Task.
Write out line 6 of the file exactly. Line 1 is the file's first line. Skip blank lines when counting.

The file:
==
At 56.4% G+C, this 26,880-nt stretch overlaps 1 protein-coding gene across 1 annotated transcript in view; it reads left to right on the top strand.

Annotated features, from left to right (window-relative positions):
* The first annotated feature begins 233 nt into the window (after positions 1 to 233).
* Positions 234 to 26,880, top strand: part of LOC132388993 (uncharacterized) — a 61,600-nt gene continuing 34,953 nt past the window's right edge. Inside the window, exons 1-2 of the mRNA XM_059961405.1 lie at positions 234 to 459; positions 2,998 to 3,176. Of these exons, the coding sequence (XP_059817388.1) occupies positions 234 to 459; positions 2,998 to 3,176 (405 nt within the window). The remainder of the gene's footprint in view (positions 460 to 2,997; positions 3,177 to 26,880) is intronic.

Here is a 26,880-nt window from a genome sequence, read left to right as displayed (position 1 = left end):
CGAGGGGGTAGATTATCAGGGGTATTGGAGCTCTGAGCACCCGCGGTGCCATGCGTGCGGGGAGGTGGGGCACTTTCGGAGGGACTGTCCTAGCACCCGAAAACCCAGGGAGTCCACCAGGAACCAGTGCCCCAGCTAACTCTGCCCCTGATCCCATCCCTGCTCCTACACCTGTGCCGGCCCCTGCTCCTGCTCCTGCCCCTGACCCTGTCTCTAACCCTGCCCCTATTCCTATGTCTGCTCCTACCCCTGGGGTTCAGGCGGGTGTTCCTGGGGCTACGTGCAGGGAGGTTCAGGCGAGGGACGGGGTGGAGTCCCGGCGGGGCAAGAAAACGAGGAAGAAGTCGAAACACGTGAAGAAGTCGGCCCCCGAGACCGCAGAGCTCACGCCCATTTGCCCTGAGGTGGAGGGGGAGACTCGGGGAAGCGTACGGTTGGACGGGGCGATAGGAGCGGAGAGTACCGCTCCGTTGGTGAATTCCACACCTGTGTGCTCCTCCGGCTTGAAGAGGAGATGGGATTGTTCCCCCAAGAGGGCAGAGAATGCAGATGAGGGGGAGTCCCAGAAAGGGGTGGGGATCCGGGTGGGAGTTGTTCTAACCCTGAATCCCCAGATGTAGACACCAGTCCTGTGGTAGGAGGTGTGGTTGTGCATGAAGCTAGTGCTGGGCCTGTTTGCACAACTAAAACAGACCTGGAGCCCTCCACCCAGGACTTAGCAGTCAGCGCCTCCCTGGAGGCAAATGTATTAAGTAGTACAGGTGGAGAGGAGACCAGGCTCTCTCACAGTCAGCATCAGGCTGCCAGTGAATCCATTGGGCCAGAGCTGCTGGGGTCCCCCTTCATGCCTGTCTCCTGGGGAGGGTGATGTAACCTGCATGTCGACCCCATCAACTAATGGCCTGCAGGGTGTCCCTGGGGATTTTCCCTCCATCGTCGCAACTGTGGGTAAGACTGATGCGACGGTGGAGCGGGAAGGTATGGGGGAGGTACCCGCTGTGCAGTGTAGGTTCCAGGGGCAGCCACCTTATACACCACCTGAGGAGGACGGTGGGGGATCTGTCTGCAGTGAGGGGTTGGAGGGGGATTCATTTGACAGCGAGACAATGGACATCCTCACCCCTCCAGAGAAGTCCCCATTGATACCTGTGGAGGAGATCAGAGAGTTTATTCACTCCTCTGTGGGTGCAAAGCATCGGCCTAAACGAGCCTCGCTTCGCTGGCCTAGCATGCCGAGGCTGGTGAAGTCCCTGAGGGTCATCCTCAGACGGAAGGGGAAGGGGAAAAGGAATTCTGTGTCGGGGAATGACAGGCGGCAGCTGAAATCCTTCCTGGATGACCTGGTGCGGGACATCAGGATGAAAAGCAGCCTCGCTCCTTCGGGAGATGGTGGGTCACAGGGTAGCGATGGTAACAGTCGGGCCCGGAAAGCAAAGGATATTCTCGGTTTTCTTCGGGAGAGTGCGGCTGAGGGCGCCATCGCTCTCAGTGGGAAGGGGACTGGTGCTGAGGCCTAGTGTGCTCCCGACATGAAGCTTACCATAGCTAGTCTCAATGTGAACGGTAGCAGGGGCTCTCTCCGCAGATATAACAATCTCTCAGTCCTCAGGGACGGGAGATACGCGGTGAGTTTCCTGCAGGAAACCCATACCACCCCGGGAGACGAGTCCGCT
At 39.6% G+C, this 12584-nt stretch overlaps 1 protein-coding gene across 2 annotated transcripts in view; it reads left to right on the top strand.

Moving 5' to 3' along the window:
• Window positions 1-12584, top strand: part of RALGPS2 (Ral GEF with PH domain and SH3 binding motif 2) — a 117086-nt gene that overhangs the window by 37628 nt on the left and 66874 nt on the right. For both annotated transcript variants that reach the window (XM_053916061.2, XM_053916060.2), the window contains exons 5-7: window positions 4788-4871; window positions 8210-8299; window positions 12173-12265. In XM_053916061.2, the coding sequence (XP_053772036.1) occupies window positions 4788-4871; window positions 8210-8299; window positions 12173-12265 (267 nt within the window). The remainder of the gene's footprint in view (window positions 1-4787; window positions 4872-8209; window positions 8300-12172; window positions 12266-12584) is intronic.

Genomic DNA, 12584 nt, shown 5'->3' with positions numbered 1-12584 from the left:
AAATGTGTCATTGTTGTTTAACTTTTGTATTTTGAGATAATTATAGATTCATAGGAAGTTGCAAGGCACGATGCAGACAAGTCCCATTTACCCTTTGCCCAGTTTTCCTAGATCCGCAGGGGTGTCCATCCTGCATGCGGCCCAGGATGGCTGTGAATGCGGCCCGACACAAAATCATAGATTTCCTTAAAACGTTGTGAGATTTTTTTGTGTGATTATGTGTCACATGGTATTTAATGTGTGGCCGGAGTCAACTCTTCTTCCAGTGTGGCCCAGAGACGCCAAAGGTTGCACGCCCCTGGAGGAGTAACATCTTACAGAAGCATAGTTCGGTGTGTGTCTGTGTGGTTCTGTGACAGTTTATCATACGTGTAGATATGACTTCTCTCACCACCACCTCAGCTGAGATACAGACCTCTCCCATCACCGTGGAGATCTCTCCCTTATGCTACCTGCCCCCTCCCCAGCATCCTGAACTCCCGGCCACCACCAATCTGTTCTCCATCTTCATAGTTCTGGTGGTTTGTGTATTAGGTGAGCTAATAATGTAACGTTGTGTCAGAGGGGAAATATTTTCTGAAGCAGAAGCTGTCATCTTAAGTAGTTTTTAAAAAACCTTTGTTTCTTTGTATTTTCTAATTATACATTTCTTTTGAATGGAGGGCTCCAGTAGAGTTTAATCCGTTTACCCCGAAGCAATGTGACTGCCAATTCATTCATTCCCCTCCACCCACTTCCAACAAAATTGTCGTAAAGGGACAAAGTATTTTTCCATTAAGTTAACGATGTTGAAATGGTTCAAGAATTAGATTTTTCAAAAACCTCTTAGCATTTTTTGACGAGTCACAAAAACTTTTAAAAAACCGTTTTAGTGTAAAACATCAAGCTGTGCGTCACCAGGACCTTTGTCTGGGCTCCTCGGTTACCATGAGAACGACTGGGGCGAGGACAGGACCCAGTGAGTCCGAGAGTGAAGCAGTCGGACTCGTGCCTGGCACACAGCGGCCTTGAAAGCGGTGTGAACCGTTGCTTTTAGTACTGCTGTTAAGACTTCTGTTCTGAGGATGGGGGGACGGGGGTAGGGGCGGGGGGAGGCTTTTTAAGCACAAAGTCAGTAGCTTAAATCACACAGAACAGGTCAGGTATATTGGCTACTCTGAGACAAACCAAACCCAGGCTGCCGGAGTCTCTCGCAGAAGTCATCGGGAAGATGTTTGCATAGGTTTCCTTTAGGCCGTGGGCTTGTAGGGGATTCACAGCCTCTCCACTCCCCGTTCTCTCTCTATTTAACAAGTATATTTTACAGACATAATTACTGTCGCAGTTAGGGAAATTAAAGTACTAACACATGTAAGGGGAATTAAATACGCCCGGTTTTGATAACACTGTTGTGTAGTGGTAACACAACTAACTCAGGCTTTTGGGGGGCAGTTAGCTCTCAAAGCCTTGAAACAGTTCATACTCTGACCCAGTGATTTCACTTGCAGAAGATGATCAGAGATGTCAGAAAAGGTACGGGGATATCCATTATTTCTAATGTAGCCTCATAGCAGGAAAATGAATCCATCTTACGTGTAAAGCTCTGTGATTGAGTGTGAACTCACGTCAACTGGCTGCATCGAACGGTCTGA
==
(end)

CGAGGGGGTAGATTATCAGGGGTATTGGAGCTCTGAGCACCCGCGGTGCCATGCGTGCGGGGAGGTGGGGCACTTTCGGAGGGACTGTCCTAGCACCCGAAAACCCAGGGAGTCCACCAGGAACCAGTGCCCCAGCTAACTCTGCCCCTGATCCCATCCCTGCTCCTACACCTGTGCCGGCCCCTGCTCCTGCTCCTGCCCCTGACCCTGTCTCTAACCCTGCCCCTATTCCTATGTCTGCTCCTACCCCTGGGGTTCAGGCGGGTGTTCCTGGGGCTACGTGCAGGGAGGTTCAGGCGAGGGACGGGGTGGAGTCCCGGCGGGGCAAGAAAACGAGGAAGAAGTCGAAACACGTGAAGAAGTCGGCCCCCGAGACCGCAGAGCTCACGCCCATTTGCCCTGAGGTGGAGGGGGAGACTCGGGGAAGCGTACGGTTGGACGGGGCGATAGGAGCGGAGAGTACCGCTCCGTTGGTGAATTCCACACCTGTGTGCTCCTCCGGCTTGAAGAGGAGATGGGATTGTTCCCCCAAGAGGGCAGAGAATGCAGATGAGGGGGAGTCCCAGAAAGGGGTGGGGATCCGGGTGGGAGTTGTTCTAACCCTGAATCCCCAGATGTAGACACCAGTCCTGTGGTAGGAGGTGTGGTTGTGCATGAAGCTAGTGCTGGGCCTGTTTGCACAACTAAAACAGACCTGGAGCCCTCCACCCAGGACTTAGCAGTCAGCGCCTCCCTGGAGGCAAATGTATTAAGTAGTACAGGTGGAGAGGAGACCAGGCTCTCTCACAGTCAGCATCAGGCTGCCAGTGAATCCATTGGGCCAGAGCTGCTGGGGTCCCCCTTCATGCCTGTCTCCTGGGGAGGGTGATGTAACCTGCATGTCGACCCCATCAACTAATGGCCTGCAGGGTGTCCCTGGGGATTTTCCCTCCATCGTCGCAACTGTGGGTAAGACTGATGCGACGGTGGAGCGGGAAGGTATGGGGGAGGTACCCGCTGTGCAGTGTAGGTTCCAGGGGCAGCCACCTTATACACCACCTGAGGAGGACGGTGGGGGATCTGTCTGCAGTGAGGGGTTGGAGGGGGATTCATTTGACAGCGAGACAATGGACATCCTCACCCCTCCAGAGAAGTCCCCATTGATACCTGTGGAGGAGATCAGAGAGTTTATTCACTCCTCTGTGGGTGCAAAGCATCGGCCTAAACGAGCCTCGCTTCGCTGGCCTAGCATGCCGAGGCTGGTGAAGTCCCTGAGGGTCATCCTCAGACGGAAGGGGAAGGGGAAAAGGAATTCTGTGTCGGGGAATGACAGGCGGCAGCTGAAATCCTTCCTGGATGACCTGGTGCGGGACATCAGGATGAAAAGCAGCCTCGCTCCTTCGGGAGATGGTGGGTCACAGGGTAGCGATGGTAACAGTCGGGCCCGGAAAGCAAAGGATATTCTCGGTTTTCTTCGGGAGAGTGCGGCTGAGGGCGCCATCGCTCTCAGTGGGAAGGGGACTGGTGCTGAGGCCTAGTGTGCTCCCGACATGAAGCTTACCATAGCTAGTCTCAATGTGAACGGTAGCAGGGGCTCTCTCCGCAGATATAACAATCTCTCAGTCCTCAGGGACGGGAGATACGCGGTGAGTTTCCTGCAGGAAACCCATACCACCCCGGGAGACGAGTCCGCT